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When My Daughter Became a Victim of Violent Domestic Abuse, I Could No Longer Be Silent

This piece is by Trese Todd, a Washington member of the Everytown Survivor Network and an Everytown Survivor Fellow.

Trese Todd

Trese Todd

In the mid-1980s, I was living in rural Tennessee with my then-husband, who was mentally and physically abusive. When I was seven months pregnant, he threw me across the room where I ended up crumpled on the floor, holding my belly. Another night, he threatened to shoot me, the people I loved, and then himself. He only had to pull the trigger. Instead of becoming another homicide statistic, I fell to my knees and begged an emotionally imbalanced man in an explosive rage to put down the gun. Miraculously, he did.

At that time, domestic violence was barely recognized as a crime. I felt trapped. I knew if I reported him, my claims might be dismissed as a lover’s quarrel. Like so many people in abusive relationships, I still wanted to love him, but it was only a matter of time before he carried out his threats.

Leaving an abusive partner might sound like the safest option in theory, but in fact it is the most dangerous time when victims are most likely to be shot, assaulted, raped and murdered. You fear for your life and your children. You fear for the life of other people. For example, you will often find evidence of domestic violence in the background of mass shooters.

Leaving an abusive partner might sound like the safest option in theory, but in fact it is the most dangerous time when victims are most likely to be shot, assaulted, raped and murdered.

I knew that when I left, he would come after me. If I tried to break away, I would have to go a long, long way. I had to find a safe place where he could not easily reach me or even find me. I would be leaving behind everything and everyone I loved, but he didn’t leave me a choice.

I took my five-month-old daughter, and I ran. I ran and ran and ran until about a week later, we were 2,500 miles away in Seattle, Washington.

Trese holding a campaign sign
Trese during the I-1491 campaign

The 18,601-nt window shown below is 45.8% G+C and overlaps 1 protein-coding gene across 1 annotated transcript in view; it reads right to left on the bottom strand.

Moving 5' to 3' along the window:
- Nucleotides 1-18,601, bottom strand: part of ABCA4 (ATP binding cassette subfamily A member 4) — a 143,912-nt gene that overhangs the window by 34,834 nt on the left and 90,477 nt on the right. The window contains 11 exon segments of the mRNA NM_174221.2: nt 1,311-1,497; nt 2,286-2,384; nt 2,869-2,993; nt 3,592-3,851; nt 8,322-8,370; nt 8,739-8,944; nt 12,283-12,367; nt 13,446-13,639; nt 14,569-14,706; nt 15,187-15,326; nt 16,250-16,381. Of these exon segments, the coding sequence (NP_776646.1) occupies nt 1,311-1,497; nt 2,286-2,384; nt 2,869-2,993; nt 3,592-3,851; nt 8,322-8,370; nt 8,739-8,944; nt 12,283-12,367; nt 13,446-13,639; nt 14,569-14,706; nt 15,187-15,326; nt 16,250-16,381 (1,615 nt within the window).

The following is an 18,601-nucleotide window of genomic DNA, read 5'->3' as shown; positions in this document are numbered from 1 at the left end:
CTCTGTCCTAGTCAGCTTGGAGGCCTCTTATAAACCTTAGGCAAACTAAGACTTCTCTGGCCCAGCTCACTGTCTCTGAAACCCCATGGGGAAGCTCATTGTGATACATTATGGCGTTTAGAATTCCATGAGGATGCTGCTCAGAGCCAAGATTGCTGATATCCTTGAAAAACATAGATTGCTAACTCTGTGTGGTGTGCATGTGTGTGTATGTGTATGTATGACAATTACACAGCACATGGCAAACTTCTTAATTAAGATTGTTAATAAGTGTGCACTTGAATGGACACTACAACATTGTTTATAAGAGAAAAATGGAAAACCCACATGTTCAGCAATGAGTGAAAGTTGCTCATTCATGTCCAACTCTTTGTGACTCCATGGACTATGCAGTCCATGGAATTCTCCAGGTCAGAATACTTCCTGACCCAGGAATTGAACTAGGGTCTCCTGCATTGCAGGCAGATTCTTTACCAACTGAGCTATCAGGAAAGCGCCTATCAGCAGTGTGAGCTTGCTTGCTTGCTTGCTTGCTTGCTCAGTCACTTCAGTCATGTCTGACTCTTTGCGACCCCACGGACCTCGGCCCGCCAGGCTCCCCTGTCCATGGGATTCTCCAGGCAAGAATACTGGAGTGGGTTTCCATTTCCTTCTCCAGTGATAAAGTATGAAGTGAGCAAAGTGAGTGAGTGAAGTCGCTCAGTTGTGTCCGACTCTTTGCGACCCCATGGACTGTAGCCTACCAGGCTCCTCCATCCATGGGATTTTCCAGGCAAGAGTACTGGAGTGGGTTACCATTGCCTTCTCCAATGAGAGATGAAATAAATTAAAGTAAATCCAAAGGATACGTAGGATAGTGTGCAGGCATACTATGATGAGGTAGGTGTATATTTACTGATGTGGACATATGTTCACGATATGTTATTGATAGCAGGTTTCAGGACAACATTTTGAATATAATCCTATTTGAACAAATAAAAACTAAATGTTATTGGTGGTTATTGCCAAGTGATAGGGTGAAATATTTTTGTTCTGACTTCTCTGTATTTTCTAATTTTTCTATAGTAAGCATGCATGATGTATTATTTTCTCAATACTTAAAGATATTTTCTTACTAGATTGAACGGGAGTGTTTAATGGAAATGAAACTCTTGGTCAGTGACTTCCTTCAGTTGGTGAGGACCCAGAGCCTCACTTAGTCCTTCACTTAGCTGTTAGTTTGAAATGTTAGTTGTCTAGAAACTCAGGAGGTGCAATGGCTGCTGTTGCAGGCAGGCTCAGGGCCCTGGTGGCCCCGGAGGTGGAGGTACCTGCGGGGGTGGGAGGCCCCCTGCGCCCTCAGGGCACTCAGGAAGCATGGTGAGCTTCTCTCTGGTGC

For a long time, I blamed myself for being a victim and endured crushing shame. Maybe I was as filthy, stupid, sinful and useless as my ex-husband said. Maybe I deserved the harsh words and the violence. That’s what abusers do: They wear you down to the point where you begin doubting your own thoughts and actions, and don’t really know yourself anymore.

Eventually, with a lot of support, I built a new life for myself and my daughter in Seattle. We survived.

But twenty years later, we found ourselves in the midst of yet another extremely dangerous predicament when my daughter wanted and needed to escape an abusive partner. She had only been dating this man for a few months, but the relationship quickly turned very violent. It was at that moment that I decided enough was enough. I simply could not allow domestic violence—particularly violence against women—to be ignored or tolerated.

I began volunteering with the Seattle Police Victims Support Team doing lethality assessments for victims who needed immediate assistance and resources. Since domestic violence victims are five times more likely to die when a gun is involved, guns are a big part of these assessments. Even when the trigger is never pulled, the constant threat can be a psychological weapon inflicting repetitive unseen wounds with long-lasting impacts.

Trese at the Olympia, WA Legislative Building
Trese at the Olympia, WA Legislative Building

I also began telling my story and my daughter’s story in order to raise awareness about the impact of domestic violence and gun violence on our neighborhoods, our children, and our nation as a whole. I joined the Everytown Survivor Network to advocate, alongside other survivors, for laws that keep guns out of the hands of domestic abusers.

Reducing violence is both a public safety and public health imperative. Everyone deserves to be safe—in their home, on the street, at school and at music concerts. That’s a universal truth. Our country needs to start focusing on that truth if we are truly going to be a free society.

Implementing common-sense gun laws is one vitally important way to help ensure the safety of Americans. In fact, in states that require criminal background checks on all gun sales, 47 percent fewer women are shot to death by their intimate partners. Saving lives matters. I am passionately committed to helping achieve that goal, and I hope other survivors of domestic violence and gun violence can raise their voices and join me.

If you or someone you know is in crisis, contact the National Domestic Violence Hotline at 1-800-799-SAFE (7233) for free and confidential emotional support from a local crisis center, 24 hours a day, 7 days a week.

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